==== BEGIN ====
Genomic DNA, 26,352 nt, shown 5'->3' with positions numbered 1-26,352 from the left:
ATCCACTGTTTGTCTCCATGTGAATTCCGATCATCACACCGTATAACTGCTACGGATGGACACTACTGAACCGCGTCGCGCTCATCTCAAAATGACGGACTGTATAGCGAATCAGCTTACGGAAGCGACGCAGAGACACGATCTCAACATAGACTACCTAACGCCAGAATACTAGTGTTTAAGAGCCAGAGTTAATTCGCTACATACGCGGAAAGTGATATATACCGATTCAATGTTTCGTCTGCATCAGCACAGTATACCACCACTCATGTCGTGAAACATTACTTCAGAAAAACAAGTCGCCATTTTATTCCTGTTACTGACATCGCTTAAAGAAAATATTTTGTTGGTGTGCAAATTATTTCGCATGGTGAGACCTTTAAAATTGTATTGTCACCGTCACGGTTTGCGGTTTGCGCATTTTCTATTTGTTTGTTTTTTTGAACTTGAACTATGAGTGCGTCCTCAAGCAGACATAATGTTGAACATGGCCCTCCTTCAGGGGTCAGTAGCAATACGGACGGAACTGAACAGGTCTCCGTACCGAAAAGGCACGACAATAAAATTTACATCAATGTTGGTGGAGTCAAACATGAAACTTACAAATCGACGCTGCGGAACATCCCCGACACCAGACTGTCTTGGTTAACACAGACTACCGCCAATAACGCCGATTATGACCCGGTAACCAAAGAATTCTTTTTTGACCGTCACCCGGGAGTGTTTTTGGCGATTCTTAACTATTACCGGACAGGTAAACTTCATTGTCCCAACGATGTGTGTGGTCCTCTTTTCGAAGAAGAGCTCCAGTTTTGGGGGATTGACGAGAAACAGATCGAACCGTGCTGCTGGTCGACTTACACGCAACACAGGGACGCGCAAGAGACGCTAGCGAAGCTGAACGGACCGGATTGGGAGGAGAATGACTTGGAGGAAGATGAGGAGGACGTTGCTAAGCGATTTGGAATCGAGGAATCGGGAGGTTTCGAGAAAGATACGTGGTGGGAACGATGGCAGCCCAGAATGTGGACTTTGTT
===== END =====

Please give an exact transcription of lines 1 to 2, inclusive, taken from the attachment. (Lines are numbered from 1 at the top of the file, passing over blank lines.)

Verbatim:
Genomic DNA, 26,352 nt, shown 5'->3' with positions numbered 1-26,352 from the left:
ATCCACTGTTTGTCTCCATGTGAATTCCGATCATCACACCGTATAACTGCTACGGATGGACACTACTGAACCGCGTCGCGCTCATCTCAAAATGACGGACTGTATAGCGAATCAGCTTACGGAAGCGACGCAGAGACACGATCTCAACATAGACTACCTAACGCCAGAATACTAGTGTTTAAGAGCCAGAGTTAATTCGCTACATACGCGGAAAGTGATATATACCGATTCAATGTTTCGTCTGCATCAGCACAGTATACCACCACTCATGTCGTGAAACATTACTTCAGAAAAACAAGTCGCCATTTTATTCCTGTTACTGACATCGCTTAAAGAAAATATTTTGTTGGTGTGCAAATTATTTCGCATGGTGAGACCTTTAAAATTGTATTGTCACCGTCACGGTTTGCGGTTTGCGCATTTTCTATTTGTTTGTTTTTTTGAACTTGAACTATGAGTGCGTCCTCAAGCAGACATAATGTTGAACATGGCCCTCCTTCAGGGGTCAGTAGCAATACGGACGGAACTGAACAGGTCTCCGTACCGAAAAGGCACGACAATAAAATTTACATCAATGTTGGTGGAGTCAAACATGAAACTTACAAATCGACGCTGCGGAACATCCCCGACACCAGACTGTCTTGGTTAACACAGACTACCGCCAATAACGCCGATTATGACCCGGTAACCAAAGAATTCTTTTTTGACCGTCACCCGGGAGTGTTTTTGGCGATTCTTAACTATTACCGGACAGGTAAACTTCATTGTCCCAACGATGTGTGTGGTCCTCTTTTCGAAGAAGAGCTCCAGTTTTGGGGGATTGACGAGAAACAGATCGAACCGTGCTGCTGGTCGACTTACACGCAACACAGGGACGCGCAAGAGACGCTAGCGAAGCTGAACGGACCGGATTGGGAGGAGAATGACTTGGAGGAAGATGAGGAGGACGTTGCTAAGCGATTTGGAATCGAGGAATCGGGAGGTTTCGAGAAAGATACGTGGTGGGAACGATGGCAGCCCAGAATGTGGACTTTGTT